I hope drawing a clear boundary like that reduces some of the entitled nonsense that can happen around open-source projects.
Case in point: Rust's actix web
Regardless of where you are on the soundness telenovela, the fact that a lot of the FLOSS project consumers felt entitled to demand access to a well maintained project for free and complained that even forking a project is not a valid option because they expect someone else to spend their personal time to benefit them personally is an attitude that boggles the mind.
I'm always on the lookout for browser automation using Python so excited to try this framework. I was a big fan of https://github.com/miyakogi/pyppeteer but it doesn't seem to be maintained anymore.
There is another project by microsoft called playwright, though it's js-only for now. They don't have plan for Python bindings for now https://github.com/microsoft/playwright/issues/1043
It's all about ROI, and ROI is huge for simple high-level smoke tests.
Honestly, though, 75% of automation errors are timing missteps -- automation dispatching events at a specific millisecond that a human never would.
One of the things that really struck me as I was reading through examples and such was how common it seems to be to have test code like "Click x; Wait 5 seconds; Click y; Type 'abc'; Click Z". My experience with unit testing tells me that as tests break 'randomly' (because something occasionally takes a few milliseconds too long to load) those delays get inserted, and eventually you end up with slow tests that are harder to maintain and still flaky.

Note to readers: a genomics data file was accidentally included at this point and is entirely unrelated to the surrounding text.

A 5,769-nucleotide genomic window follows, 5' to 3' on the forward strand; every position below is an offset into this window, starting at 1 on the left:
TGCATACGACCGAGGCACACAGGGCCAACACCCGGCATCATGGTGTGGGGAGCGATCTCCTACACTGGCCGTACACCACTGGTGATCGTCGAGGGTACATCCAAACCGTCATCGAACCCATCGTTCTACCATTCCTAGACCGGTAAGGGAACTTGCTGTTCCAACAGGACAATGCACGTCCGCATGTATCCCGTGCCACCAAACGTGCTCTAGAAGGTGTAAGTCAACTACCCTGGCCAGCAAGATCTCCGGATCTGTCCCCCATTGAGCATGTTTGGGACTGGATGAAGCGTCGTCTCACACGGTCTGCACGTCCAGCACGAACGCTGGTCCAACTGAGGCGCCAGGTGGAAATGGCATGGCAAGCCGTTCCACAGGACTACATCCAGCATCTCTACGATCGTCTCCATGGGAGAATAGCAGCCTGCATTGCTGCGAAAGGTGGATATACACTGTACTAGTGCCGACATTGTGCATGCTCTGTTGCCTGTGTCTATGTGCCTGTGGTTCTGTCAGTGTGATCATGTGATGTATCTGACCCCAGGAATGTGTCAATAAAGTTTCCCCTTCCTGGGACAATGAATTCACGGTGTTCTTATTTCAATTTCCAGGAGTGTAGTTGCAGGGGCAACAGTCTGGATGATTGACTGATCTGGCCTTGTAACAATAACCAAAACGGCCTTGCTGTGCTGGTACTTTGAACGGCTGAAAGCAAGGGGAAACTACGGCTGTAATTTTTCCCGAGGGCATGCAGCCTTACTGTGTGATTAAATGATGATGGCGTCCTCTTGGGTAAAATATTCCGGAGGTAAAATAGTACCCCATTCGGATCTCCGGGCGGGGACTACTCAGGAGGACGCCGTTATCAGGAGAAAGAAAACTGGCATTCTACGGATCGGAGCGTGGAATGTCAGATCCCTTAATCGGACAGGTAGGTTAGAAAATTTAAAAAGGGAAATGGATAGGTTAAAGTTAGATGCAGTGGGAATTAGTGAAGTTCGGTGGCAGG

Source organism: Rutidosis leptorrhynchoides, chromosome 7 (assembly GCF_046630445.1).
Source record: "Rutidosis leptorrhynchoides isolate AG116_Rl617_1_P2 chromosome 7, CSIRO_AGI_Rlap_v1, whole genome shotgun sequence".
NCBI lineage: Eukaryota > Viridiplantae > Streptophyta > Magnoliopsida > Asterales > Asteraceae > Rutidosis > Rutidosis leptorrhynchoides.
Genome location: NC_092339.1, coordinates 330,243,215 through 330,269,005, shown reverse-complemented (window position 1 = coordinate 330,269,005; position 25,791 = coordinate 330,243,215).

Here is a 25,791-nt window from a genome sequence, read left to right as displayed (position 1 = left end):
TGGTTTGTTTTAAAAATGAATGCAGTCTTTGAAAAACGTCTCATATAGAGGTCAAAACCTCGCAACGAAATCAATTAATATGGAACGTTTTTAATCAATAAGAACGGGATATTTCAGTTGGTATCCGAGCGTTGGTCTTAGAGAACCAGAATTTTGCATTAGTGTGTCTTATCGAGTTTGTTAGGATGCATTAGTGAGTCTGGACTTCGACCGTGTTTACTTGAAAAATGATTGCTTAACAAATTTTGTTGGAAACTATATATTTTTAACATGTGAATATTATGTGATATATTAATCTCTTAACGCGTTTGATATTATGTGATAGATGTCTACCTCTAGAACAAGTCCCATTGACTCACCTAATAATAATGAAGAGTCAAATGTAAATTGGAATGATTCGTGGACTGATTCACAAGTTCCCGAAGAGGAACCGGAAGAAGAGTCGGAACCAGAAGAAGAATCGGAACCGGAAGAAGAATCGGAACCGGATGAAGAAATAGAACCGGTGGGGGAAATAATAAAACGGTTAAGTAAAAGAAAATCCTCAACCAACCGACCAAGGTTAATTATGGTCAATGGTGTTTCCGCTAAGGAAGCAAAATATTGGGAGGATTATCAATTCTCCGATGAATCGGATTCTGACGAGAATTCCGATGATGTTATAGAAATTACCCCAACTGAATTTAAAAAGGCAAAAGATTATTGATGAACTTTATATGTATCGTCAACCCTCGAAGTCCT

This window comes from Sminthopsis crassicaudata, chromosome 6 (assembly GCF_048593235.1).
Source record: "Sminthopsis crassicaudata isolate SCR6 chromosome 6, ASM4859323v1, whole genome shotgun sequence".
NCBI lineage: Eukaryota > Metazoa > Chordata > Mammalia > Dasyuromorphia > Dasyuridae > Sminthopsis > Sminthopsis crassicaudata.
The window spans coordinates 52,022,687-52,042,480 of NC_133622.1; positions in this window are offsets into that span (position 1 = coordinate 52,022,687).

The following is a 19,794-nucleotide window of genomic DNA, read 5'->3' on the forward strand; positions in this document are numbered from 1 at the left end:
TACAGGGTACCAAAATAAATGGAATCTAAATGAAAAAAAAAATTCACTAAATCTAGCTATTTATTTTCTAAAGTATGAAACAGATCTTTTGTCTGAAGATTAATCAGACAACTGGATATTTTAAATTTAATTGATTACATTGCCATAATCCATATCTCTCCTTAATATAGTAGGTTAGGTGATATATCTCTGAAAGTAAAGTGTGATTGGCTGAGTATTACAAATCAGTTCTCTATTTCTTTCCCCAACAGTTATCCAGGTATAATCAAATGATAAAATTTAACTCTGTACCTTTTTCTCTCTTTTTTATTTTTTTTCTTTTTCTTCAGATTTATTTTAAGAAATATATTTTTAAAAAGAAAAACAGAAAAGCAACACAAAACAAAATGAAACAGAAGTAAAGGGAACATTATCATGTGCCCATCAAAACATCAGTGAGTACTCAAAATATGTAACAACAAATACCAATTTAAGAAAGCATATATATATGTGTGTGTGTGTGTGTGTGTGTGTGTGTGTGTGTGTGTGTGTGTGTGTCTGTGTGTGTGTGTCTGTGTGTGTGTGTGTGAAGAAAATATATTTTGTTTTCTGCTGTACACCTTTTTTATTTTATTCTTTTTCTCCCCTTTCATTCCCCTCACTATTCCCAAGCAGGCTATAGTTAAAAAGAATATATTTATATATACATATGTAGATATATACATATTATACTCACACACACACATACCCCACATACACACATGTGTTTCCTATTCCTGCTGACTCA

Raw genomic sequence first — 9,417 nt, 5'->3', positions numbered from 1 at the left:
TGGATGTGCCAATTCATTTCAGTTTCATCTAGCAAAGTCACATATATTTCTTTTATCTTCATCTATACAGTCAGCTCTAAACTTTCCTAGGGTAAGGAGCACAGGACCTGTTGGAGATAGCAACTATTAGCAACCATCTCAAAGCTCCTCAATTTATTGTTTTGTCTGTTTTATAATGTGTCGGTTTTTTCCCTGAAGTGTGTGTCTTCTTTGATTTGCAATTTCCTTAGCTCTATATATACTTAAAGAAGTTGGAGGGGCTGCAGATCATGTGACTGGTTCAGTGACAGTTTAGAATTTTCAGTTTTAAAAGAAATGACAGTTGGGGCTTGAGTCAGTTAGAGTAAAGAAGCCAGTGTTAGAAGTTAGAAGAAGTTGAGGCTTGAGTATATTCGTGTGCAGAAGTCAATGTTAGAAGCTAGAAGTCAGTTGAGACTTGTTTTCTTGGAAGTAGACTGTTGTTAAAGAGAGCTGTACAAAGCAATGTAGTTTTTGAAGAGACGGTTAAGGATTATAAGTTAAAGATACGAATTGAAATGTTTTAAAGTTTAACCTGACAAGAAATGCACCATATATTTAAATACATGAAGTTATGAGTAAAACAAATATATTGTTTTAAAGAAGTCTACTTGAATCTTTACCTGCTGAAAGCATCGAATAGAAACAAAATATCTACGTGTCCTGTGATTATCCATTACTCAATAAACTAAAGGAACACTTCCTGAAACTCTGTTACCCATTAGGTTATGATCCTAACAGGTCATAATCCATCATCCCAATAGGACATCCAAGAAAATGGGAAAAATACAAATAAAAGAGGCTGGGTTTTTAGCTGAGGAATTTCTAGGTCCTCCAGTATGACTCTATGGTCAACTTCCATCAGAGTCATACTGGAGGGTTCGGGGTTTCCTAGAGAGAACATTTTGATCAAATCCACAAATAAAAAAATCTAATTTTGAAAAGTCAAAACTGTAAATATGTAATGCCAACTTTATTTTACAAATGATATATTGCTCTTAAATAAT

In my project, we were installing on a variety of OSes and versions, and based on what dependencies had to be downloaded+installed it could take anywhere from a few seconds to a couple minutes. I ended up writing a lot of helper functions like `WaitForFile(filename, absoluteTimeout)` that basically run a retry loop, checking every couple seconds (to allow fast-as-possible pass/fail), but frankly was surprised that this was non-standard -- I kind of expected any "integration test assertion library" to be chock full of helpers like this.
I think there's a lot of ground to be covered in improving integration testing in general, and especially bringing in some more modern software design and engineering principles. Unit and integration tests are still code after all -- just because it doesn't ship with the product doesn't mean it shouldn't be maintained at the same quality.
The Java bindings have support for this in the form of FluentWait#until http://javadox.com/org.seleniumhq.selenium/selenium-support/...
Using explicit waits for expected conditions (instead of static waits or implicit waits) helps with making the tests more robust. It's a bit more work though.
That's the first mistake.
You should always wait for some kind of state change, you're just building in fragility.
That's 20 years out of date.
It's been working pretty well for me so far.
But, I work on some project where testing with selenium/cypress was a important functionality so the whole code was designed to be testable, and this made all the difference.
Once you start to be careful and design your code to be automatically testable (which in any case, is just applying some good practice most of the time), it yield some very good result and it does catch a lot of regression/bugs.